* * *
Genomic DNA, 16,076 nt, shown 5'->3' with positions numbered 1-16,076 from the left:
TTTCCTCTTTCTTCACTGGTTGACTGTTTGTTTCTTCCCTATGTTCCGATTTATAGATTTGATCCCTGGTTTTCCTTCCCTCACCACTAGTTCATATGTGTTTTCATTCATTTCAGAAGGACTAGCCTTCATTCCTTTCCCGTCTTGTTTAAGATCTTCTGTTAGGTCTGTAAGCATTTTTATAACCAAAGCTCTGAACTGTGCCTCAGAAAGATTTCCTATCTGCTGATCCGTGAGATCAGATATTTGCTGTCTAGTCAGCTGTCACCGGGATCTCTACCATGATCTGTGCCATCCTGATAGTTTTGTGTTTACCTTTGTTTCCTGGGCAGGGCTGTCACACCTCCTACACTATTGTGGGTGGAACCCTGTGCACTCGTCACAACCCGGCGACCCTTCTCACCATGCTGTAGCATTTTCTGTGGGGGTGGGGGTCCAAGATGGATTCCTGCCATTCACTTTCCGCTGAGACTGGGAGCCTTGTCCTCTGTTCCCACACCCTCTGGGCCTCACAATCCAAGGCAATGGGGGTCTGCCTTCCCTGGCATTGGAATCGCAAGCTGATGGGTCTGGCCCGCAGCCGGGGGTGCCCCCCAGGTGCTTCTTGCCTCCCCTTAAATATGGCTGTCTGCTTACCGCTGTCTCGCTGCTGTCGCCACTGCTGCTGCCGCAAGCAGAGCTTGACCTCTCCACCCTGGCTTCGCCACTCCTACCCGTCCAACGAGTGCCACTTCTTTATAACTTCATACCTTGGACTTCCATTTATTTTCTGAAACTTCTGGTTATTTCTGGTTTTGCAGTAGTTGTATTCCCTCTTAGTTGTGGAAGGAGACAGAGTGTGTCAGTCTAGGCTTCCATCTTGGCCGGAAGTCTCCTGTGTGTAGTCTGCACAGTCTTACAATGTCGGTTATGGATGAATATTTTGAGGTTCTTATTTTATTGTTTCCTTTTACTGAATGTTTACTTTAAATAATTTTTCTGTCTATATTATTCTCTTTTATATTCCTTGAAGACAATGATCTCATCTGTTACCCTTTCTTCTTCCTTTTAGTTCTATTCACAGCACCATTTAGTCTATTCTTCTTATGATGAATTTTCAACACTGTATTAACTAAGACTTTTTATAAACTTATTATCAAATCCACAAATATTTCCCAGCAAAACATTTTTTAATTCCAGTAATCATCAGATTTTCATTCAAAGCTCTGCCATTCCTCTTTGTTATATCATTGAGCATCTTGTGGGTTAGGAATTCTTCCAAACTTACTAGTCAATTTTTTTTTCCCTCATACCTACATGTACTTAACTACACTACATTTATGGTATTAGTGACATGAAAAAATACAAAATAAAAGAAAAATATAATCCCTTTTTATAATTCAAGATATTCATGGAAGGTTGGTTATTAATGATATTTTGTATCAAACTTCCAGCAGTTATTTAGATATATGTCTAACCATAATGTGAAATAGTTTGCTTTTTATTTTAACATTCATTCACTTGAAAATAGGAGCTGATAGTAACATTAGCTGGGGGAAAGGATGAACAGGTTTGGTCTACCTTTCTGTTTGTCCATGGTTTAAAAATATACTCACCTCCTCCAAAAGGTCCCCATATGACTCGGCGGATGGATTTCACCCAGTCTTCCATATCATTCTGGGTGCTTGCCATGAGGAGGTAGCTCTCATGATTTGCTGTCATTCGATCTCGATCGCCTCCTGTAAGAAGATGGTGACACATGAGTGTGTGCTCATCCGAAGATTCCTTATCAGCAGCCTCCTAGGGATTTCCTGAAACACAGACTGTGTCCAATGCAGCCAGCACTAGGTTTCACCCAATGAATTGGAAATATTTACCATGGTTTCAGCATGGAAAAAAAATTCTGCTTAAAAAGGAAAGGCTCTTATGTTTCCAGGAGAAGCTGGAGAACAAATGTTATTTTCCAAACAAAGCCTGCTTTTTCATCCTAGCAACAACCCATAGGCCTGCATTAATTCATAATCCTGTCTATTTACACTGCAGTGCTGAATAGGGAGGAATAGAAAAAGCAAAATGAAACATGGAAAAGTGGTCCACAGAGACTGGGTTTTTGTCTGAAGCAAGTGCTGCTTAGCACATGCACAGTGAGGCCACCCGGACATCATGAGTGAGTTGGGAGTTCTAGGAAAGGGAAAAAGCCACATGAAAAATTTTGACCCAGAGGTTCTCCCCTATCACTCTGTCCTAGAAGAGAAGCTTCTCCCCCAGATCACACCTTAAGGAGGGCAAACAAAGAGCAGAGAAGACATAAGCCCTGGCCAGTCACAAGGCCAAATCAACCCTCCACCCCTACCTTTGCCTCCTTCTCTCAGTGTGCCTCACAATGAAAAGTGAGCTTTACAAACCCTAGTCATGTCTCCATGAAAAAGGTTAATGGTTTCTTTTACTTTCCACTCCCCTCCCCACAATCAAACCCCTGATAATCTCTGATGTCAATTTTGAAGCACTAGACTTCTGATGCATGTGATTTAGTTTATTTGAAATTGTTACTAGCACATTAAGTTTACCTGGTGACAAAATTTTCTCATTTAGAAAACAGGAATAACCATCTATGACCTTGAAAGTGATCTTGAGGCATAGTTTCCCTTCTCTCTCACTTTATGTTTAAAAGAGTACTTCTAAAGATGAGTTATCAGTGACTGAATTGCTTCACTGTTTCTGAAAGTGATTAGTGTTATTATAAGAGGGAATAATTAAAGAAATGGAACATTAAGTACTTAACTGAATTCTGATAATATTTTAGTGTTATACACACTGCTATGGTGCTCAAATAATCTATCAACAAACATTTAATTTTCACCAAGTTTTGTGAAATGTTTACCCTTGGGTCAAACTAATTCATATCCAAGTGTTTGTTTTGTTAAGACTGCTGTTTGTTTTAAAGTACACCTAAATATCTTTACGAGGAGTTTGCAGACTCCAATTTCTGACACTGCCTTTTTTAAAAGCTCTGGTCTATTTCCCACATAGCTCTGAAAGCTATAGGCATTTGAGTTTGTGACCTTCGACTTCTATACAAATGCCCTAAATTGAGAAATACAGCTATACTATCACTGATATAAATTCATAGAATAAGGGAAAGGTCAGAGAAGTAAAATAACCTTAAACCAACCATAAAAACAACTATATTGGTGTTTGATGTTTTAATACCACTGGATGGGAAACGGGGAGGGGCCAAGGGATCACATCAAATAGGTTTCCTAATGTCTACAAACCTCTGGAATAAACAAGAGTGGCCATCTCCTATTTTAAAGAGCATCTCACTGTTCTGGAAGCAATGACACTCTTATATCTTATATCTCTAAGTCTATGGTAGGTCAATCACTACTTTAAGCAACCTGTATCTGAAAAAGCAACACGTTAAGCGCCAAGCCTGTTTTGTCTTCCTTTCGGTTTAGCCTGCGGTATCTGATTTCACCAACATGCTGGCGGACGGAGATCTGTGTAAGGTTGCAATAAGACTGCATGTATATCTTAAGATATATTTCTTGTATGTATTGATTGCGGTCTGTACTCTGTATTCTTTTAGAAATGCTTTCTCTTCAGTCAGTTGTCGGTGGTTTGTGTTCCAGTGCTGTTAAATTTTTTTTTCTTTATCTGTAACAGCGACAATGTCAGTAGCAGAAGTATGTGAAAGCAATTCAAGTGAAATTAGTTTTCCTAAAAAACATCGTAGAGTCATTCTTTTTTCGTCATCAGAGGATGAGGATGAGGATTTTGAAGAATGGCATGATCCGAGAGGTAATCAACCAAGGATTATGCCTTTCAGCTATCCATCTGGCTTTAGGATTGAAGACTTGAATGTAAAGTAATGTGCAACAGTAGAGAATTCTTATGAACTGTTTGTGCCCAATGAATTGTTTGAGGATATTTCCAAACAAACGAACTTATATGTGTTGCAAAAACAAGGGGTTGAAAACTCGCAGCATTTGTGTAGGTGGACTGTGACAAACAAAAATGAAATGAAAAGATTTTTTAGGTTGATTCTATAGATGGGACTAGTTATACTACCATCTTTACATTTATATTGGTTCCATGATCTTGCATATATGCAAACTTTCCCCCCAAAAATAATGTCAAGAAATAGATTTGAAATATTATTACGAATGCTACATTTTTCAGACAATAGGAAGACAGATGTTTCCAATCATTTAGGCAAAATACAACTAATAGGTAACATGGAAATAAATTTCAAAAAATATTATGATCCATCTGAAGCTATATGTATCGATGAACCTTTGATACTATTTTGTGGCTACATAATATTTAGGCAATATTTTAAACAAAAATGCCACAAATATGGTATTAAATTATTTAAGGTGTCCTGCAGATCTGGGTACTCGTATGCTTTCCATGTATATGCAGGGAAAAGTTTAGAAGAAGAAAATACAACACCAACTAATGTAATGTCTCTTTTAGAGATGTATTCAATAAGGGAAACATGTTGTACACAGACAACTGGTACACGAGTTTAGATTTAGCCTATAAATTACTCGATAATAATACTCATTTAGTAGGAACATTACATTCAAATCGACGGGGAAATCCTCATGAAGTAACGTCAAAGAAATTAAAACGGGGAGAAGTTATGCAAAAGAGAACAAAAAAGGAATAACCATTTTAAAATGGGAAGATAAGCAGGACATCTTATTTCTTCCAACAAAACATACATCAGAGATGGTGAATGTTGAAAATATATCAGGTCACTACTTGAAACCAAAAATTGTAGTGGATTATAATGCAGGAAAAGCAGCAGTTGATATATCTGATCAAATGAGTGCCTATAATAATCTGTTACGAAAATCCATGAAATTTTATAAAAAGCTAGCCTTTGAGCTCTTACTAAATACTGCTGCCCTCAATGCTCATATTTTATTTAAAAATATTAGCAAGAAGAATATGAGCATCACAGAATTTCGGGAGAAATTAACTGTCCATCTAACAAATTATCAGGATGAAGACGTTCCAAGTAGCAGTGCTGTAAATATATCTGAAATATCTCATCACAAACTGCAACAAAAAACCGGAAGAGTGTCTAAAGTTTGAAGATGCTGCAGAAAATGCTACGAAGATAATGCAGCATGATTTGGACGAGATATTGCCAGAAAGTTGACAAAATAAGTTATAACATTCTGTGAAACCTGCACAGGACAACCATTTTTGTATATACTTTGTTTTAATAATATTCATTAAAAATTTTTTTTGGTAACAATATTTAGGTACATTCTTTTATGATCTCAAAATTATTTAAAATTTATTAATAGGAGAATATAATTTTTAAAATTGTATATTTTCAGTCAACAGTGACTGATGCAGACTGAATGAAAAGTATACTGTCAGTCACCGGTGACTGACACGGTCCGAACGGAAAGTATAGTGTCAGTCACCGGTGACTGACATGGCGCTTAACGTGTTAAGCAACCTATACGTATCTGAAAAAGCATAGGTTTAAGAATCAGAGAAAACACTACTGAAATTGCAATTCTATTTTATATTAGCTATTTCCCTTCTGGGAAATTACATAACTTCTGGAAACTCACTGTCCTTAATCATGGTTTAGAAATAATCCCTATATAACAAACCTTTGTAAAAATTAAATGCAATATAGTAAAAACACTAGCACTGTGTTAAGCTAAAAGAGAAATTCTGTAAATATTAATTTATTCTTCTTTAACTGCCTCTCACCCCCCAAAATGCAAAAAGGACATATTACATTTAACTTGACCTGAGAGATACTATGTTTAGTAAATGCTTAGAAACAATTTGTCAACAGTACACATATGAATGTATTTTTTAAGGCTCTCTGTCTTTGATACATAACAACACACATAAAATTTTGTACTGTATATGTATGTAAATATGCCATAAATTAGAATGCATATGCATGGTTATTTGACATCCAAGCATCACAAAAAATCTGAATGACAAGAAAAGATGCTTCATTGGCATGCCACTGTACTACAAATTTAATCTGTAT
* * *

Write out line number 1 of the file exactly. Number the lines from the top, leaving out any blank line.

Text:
Genomic DNA, 16,076 nt, shown 5'->3' with positions numbered 1-16,076 from the left: